We’ve all heard confessional lyrics, but how does one go about writing soul-baring music? Listening to Shannon Wright’s striking Maps of Tactic (her second album on Chicago’s Quarterstick Records) feels like looking at somebody’s innards. Even if you don’t pay any attention to the lyrics, you feel very intimate with the singer-songwriter.

Wright’s songs wed the emotiveness of Bjork, PJ Harvey’s musical inventiveness and nakedness, Courtney Love’s volatility, and Portishead’s mastery of atmosphere. But it’s far from derivative; this is bracing music played with perhaps too much conviction.

Wright, who will be sharing a bill with The Winter Blanket and Matt Davis at Peabody’s on September 14 (7:30 p.m.), has produced a painful, exhilarating mess. The album is an emotional arc, starting with the tame, controlled “Within the Quilt of Demand” and gradually degenerating. The arrangements are spare and understated yet intense, sometimes evoking a haunted carnival, often with just drums and a guitar, piano, or Wurlitzer.

From this slightly demented sound springs Wright’s forward, warbly voice, a marvel of unguarded and uninhibited emotion. Everything sounds like it might come unhinged at any moment, and while sometimes a calm intrudes, just as often the songs explode and fly apart.

The brief album, clocking in at 32 minutes, was produced by legendary noise master Steve Albini but doesn’t seem to bear his fingerprints. Wright played nearly all the instruments, and I doubt even Albini could rein in such a force of nature. But while the songs sound like they burst out, they’re also beautifully constructed – fully formed while being musically and vocally surprising. Only a fierce talent could produce such raw beauty with this level of refinement.

You’d be hard-pressed to find a stranger combination than Wright and The Winter Blanket, a band whose music is as calculated and subdued as hers is unbridled. The local art-rock outfit, led by Darling drummer Doug Miller on vocals and guitar, recently released its debut Hopeless Lullaby on the Moline label Plow City Record Company.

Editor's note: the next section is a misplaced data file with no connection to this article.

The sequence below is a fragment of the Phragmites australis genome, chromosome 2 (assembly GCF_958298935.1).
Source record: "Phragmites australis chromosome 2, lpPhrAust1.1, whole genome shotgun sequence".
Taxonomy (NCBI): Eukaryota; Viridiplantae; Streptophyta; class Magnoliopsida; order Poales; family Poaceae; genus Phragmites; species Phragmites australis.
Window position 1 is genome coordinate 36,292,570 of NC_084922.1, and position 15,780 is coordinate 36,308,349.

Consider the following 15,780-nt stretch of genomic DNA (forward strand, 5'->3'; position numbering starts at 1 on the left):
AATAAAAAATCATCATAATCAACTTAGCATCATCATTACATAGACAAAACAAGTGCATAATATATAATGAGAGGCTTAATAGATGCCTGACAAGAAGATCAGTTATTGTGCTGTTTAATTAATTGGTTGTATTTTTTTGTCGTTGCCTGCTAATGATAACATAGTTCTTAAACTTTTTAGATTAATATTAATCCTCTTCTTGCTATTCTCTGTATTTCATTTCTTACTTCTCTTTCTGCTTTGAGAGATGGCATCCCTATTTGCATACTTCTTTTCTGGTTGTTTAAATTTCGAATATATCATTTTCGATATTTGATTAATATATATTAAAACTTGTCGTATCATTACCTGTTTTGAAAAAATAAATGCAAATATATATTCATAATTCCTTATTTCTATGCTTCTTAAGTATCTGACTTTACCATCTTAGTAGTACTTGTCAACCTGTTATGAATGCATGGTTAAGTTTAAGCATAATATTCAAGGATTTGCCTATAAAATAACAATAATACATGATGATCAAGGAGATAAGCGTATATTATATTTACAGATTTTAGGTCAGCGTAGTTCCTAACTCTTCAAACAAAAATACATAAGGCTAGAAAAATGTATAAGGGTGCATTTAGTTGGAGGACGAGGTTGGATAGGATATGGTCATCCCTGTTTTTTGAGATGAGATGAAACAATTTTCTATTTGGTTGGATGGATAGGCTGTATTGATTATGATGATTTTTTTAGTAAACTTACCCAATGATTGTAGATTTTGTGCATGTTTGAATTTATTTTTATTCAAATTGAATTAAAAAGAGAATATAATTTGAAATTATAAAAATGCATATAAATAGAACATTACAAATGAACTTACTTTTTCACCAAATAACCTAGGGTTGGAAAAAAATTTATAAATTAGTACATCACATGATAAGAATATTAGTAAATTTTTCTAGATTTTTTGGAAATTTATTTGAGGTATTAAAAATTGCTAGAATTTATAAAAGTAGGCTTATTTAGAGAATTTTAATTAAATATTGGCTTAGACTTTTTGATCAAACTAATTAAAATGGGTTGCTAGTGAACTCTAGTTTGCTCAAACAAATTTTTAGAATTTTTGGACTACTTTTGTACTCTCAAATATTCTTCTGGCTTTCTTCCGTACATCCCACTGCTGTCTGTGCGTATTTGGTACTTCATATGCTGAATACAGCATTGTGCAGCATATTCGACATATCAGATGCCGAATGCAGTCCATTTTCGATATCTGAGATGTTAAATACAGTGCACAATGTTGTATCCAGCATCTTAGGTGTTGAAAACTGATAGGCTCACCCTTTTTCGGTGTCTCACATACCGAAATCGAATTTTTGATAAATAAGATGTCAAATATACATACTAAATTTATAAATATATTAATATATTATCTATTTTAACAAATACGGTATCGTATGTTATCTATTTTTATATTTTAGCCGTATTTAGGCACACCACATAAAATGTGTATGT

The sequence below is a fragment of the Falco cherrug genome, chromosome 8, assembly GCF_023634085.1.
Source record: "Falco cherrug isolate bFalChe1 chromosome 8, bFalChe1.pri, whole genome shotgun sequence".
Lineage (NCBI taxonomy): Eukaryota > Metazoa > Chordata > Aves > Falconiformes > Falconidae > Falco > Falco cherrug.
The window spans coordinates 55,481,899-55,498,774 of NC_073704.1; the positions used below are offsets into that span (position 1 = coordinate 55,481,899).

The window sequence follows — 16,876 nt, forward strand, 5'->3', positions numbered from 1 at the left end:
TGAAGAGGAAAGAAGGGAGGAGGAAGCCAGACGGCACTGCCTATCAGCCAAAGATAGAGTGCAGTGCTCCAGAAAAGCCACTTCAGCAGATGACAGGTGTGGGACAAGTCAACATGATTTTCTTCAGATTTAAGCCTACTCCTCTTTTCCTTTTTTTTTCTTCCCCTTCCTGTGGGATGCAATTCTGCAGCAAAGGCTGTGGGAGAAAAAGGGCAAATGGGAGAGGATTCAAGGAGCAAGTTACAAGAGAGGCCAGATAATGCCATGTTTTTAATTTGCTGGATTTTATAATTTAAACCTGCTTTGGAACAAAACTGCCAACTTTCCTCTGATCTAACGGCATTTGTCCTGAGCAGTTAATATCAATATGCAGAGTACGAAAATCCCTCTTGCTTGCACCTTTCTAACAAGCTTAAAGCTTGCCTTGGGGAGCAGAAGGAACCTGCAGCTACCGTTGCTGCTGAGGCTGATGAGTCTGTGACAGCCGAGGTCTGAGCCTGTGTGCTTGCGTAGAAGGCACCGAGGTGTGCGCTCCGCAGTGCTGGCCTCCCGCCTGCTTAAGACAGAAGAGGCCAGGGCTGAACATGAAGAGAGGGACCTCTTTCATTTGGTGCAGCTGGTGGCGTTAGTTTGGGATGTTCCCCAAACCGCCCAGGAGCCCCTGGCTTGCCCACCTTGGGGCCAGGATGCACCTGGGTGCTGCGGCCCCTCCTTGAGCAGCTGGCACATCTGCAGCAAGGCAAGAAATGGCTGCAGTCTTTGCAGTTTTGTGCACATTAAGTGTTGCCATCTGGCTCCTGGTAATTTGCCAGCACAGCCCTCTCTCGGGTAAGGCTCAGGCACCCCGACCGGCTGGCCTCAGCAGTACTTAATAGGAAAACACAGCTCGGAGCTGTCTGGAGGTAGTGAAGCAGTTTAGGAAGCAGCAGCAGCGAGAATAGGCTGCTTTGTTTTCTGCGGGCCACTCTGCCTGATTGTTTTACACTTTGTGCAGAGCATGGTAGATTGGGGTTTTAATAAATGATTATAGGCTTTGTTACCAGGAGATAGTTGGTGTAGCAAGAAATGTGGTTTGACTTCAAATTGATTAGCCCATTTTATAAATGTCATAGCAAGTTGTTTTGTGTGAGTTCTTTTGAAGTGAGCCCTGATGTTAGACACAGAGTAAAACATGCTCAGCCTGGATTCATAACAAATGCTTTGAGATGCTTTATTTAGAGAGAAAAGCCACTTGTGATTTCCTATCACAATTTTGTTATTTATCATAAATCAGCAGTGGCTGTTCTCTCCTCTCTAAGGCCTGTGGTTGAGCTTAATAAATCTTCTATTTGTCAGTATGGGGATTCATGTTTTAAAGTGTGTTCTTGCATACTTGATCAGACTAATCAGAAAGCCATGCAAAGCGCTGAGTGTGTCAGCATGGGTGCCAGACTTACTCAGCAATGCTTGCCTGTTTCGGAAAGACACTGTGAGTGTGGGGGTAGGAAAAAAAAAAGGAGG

The album, produced by Low’s Alan Spearhawk, is moody, textured, and pleasant, a confident and promising start with an understandable share of first-release weaknesses.

The songs build on quiet, half-speed beginnings with layers of instruments and vocals. The record is aptly named, because Miller’s voice has the rough hush of dreamy, late-night invocations. Kim Murray’s backing vocals add a nice sharp complement, and their joint singing provides the record’s best moments.

The lethargy that permeates Hopeless Lullaby has inherent pitfalls, though. The songs typically get louder as they go on, but they don’t gain much in intensity, and there’s a certain sameness to the proceedings. The record requires patience and attention, a bit like Sunny Day Real Estate on some serious downers.

The band’s songwriting, too, is a bit rough, drifting and shifting aimlessly in midsong. The group’s delicate interplay, strong musicianship, and impeccable timing go a long way toward compensating for that shortcoming, though. And I expect time will only help the band grow.

If that prediction comes with no guarantee, I offer another with more certainty: It will be very interesting to hear what happens when the The Winter Blanket’s sleepiness gets stirred up by Wright on Thursday night.

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